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Country Day School point guard commits to U of T

April 1, 2021   ·   0 Comments

By Robert Belardi 

It’s been heralded before and it isn’t a cliché, but when one grows up in a sports family, it’s pretty likely the child will follow in the same footsteps. 

When Carly Magarelli was growing up, her mother had played basketball with the Carleton University Ravens. Her two cousins and her younger sister loved to play the sport and Magarelli began to get into it too. 

After signing her letter of intent to play basketball with the U of T Varsity Blues just a month ago, she recalled how it all began. 

“It was something we can do together,” she said. “It was really fun for us. We all just fell in love with it. From there, I began playing ever since.” 

All four girls were enrolled in the house league program in Vaughan simultaneously. 

She began watching basketball more and idolized Chris Paul. She watched Paul’s ball distribution, athleticism attacking the basket and high-arching shots when he was the Los Angeles Clippers floor general.  

“He’s definitely my idol and I’ve modelled my style of play after him.” 

After one season, Magarelli made the move to rep. She joined the Caledon Cougars program competing there for four years and then moved up to the JUEL league, joining the Mississauga Monarchs. 

“The JUEL league is an only girls league for Grade 9 to Grade 12. It’s a higher-level league for girls to enter but not as high as the OSBA’s (Ontario Scholastic Basketball Association),” Magarelli explained. 

“OSBA is a league run through the schools, during the school year, like prep schools.” 

At first, it was quite difficult to balance between schoolwork and playing at The Country Day School. After a month of playing at school and in the evenings in Mississauga, Magarelli learned more how to manage her time. She also vastly improved on her game and in particular her shot – she looked to Golden State Warriors guard Stephen Curry for that one.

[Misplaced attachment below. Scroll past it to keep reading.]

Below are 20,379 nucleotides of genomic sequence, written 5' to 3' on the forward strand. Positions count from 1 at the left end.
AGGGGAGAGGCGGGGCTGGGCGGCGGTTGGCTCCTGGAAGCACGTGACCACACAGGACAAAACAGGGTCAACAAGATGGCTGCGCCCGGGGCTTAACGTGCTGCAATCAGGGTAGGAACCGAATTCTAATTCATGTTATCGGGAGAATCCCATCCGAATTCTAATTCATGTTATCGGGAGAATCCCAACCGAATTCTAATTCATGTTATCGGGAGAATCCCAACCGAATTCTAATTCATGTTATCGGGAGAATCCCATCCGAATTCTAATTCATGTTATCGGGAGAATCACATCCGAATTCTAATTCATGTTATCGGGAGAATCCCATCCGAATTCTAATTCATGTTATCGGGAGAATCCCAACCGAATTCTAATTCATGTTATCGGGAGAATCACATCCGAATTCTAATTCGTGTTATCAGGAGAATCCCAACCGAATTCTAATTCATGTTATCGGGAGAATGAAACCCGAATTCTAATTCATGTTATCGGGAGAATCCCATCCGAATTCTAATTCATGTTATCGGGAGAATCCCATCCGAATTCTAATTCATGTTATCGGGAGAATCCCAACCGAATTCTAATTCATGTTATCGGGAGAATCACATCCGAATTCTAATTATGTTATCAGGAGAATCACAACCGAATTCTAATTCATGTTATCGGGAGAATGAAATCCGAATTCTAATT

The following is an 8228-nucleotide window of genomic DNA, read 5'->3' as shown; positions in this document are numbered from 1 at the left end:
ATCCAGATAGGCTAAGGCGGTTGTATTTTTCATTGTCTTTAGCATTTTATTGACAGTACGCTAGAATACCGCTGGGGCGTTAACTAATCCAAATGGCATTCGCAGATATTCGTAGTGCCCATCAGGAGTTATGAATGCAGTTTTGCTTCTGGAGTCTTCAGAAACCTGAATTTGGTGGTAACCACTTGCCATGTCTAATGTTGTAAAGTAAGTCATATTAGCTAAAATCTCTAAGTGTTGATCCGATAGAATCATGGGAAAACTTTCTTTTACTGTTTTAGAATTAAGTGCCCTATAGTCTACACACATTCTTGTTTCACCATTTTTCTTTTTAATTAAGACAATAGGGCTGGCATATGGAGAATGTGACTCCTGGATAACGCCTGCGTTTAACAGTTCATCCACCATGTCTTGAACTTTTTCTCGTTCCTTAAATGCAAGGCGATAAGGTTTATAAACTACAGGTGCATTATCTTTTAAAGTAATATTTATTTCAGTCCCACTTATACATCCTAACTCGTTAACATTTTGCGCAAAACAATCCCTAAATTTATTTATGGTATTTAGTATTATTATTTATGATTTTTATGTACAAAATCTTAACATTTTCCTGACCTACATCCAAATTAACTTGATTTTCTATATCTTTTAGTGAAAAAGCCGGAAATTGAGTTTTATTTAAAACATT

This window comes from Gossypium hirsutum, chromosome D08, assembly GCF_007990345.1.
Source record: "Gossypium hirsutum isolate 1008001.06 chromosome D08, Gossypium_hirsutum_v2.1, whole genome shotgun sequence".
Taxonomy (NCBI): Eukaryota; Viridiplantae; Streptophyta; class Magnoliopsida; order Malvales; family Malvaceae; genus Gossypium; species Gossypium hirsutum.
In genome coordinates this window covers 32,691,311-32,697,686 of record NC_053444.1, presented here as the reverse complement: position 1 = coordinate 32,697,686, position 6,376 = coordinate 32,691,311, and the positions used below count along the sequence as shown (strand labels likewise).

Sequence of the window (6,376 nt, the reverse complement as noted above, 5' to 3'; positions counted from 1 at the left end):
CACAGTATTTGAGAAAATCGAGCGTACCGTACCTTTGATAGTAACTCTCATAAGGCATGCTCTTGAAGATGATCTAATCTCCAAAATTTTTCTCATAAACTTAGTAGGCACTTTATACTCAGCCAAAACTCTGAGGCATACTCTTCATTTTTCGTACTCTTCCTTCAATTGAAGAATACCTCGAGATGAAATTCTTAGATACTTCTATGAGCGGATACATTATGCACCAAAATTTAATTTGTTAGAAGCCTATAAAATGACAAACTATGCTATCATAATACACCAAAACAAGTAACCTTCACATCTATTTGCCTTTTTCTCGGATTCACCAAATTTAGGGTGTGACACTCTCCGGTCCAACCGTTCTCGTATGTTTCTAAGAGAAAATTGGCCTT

But, in her final year at CDS, Magarelli unexpectedly injured the ligaments in her ankle during a game in 2019. It was the final time she donned the Cyclones jersey. 

Fortunately, her impact and playstyle in the league was rhapsodized by many scouts. In particular, it garnered the attention of two-time Canadian Olympian, and former pro player in Europe, Tamara Tatham. 

Tatham joined the Varsity Blues bench as assistant coach in 2017. Following numerous phone calls and the exchanges of text messages, Tatham offered a letter of intent to Magarelli. 

“My older sister was a past OUA (Ontario University Athletics) athlete. For her, that was really exciting because she was passing the torch along. She’s done her fifth year and it’s poetic in that way,” Magarelli said. 

“My parents were really proud of me and really happy because it’s something they wanted for me. We’ve all been excited for it.” 

She will be entering the Engineering Science program with an interest to enter the Biomedical science field.

Currently Magarelli has an interest in entering prosthetic design. 

And as for basketball, she is unsure where the path will lead. For now, she has one focus and that is to win an OUA title. 

She is in her final year at CDS earning the last of her credits online. She will await in the coming months, a phone call to report to training camp. That is of course, depending on Toronto’s lockdown measures. 



         

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